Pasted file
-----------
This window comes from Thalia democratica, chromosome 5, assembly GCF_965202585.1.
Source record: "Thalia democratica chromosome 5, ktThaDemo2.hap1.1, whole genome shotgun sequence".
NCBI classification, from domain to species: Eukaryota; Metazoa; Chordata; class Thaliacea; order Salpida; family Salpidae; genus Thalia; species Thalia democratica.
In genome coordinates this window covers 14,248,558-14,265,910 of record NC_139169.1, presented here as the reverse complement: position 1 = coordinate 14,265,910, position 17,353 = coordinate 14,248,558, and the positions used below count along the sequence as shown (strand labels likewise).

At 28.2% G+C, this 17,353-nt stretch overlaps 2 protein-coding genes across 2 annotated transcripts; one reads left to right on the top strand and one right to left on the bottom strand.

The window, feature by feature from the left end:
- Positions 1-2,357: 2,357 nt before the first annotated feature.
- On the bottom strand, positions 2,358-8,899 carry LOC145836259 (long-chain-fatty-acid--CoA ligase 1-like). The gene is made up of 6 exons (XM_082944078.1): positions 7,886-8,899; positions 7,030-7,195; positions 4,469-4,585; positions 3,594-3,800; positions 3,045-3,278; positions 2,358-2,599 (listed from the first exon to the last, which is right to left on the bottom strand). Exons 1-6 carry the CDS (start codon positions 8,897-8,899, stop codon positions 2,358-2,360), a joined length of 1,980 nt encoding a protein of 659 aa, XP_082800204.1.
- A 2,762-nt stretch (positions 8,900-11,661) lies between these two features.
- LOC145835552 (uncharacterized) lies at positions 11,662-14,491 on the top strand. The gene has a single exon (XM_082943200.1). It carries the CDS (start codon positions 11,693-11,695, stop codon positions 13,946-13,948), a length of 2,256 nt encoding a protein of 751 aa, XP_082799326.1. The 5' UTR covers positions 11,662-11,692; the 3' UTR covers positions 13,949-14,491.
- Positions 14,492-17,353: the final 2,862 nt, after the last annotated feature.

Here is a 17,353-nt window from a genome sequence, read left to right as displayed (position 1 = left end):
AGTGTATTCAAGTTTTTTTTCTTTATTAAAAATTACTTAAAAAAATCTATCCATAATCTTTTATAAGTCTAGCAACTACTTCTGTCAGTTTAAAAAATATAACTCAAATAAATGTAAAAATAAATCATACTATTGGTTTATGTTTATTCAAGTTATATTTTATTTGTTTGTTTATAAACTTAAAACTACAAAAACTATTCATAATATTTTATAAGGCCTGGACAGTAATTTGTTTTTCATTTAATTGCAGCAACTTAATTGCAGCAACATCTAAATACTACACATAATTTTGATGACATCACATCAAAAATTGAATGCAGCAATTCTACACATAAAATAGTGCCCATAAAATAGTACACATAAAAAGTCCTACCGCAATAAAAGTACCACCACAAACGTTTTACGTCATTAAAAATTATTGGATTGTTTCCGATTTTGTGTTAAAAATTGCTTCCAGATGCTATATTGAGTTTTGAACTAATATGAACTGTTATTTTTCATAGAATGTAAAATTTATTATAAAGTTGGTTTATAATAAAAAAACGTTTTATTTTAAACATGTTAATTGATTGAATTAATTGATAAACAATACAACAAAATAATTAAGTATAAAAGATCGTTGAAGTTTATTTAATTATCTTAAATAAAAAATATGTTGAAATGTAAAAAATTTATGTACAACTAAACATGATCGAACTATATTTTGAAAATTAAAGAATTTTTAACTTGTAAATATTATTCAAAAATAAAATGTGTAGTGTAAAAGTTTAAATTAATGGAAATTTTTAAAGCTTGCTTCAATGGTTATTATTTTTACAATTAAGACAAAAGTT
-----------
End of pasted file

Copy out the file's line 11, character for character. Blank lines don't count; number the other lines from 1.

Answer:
- Positions 14,492-17,353: the final 2,862 nt, after the last annotated feature.